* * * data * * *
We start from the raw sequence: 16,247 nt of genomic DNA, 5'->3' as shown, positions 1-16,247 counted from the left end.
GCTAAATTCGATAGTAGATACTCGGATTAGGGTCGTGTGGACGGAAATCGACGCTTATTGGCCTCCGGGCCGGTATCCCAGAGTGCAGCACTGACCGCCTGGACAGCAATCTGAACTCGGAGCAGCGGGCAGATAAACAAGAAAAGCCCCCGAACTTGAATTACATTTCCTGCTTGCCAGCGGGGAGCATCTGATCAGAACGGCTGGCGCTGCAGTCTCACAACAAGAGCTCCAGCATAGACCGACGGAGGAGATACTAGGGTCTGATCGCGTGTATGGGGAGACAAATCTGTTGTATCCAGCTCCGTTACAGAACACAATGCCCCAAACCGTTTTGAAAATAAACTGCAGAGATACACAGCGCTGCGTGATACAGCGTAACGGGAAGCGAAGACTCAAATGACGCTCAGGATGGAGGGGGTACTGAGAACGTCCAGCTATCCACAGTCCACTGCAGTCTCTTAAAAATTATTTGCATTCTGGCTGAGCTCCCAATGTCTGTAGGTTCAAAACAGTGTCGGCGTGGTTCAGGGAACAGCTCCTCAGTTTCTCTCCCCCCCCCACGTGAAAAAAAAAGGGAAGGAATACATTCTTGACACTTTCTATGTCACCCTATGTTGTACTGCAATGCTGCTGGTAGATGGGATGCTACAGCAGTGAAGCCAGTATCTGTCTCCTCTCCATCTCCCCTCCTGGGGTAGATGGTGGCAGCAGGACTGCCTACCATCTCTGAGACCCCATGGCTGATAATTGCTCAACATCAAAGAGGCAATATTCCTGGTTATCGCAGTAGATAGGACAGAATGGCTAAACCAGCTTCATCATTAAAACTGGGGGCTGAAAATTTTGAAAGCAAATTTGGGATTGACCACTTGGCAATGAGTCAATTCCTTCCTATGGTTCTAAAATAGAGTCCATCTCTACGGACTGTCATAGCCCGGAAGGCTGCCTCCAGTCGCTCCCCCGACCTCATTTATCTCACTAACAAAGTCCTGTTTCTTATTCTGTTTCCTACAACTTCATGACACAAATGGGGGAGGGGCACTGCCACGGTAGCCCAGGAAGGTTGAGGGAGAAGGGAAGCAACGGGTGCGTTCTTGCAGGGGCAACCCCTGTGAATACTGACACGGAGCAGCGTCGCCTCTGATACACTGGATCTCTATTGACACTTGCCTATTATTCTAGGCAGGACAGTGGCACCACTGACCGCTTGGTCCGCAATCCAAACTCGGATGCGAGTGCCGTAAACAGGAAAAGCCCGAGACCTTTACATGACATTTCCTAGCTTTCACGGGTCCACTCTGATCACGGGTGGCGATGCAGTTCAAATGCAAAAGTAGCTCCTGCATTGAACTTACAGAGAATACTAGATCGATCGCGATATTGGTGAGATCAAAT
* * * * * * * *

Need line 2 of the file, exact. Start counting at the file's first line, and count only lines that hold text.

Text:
GCTAAATTCGATAGTAGATACTCGGATTAGGGTCGTGTGGACGGAAATCGACGCTTATTGGCCTCCGGGCCGGTATCCCAGAGTGCAGCACTGACCGCCTGGACAGCAATCTGAACTCGGAGCAGCGGGCAGATAAACAAGAAAAGCCCCCGAACTTGAATTACATTTCCTGCTTGCCAGCGGGGAGCATCTGATCAGAACGGCTGGCGCTGCAGTCTCACAACAAGAGCTCCAGCATAGACCGACGGAGGAGATACTAGGGTCTGATCGCGTGTATGGGGAGACAAATCTGTTGTATCCAGCTCCGTTACAGAACACAATGCCCCAAACCGTTTTGAAAATAAACTGCAGAGATACACAGCGCTGCGTGATACAGCGTAACGGGAAGCGAAGACTCAAATGACGCTCAGGATGGAGGGGGTACTGAGAACGTCCAGCTATCCACAGTCCACTGCAGTCTCTTAAAAATTATTTGCATTCTGGCTGAGCTCCCAATGTCTGTAGGTTCAAAACAGTGTCGGCGTGGTTCAGGGAACAGCTCCTCAGTTTCTCTCCCCCCCCCACGTGAAAAAAAAAGGGAAGGAATACATTCTTGACACTTTCTATGTCACCCTATGTTGTACTGCAATGCTGCTGGTAGATGGGATGCTACAGCAGTGAAGCCAGTATCTGTCTCCTCTCCATCTCCCCTCCTGGGGTAGATGGTGGCAGCAGGACTGCCTACCATCTCTGAGACCCCATGGCTGATAATTGCTCAACATCAAAGAGGCAATATTCCTGGTTATCGCAGTAGATAGGACAGAATGGCTAAACCAGCTTCATCATTAAAACTGGGGGCTGAAAATTTTGAAAGCAAATTTGGGATTGACCACTTGGCAATGAGTCAATTCCTTCCTATGGTTCTAAAATAGAGTCCATCTCTACGGACTGTCATAGCCCGGAAGGCTGCCTCCAGTCGCTCCCCCGACCTCATTTATCTCACTAACAAAGTCCTGTTTCTTATTCTGTTTCCTACAACTTCATGACACAAATGGGGGAGGGGCACTGCCACGGTAGCCCAGGAAGGTTGAGGGAGAAGGGAAGCAACGGGTGCGTTCTTGCAGGGGCAACCCCTGTGAATACTGACACGGAGCAGCGTCGCCTCTGATACACTGGATCTCTATTGACACTTGCCTATTATTCTAGGCAGGACAGTGGCACCACTGACCGCTTGGTCCGCAATCCAAACTCGGATGCGAGTGCCGTAAACAGGAAAAGCCCGAGACCTTTACATGACATTTCCTAGCTTTCACGGGTCCACTCTGATCACGGGTGGCGATGCAGTTCAAATGCAAAAGTAGCTCCTGCATTGAACTTACAGAGAATACTAGATCGATCGCGATATTGGTGAGATCAAAT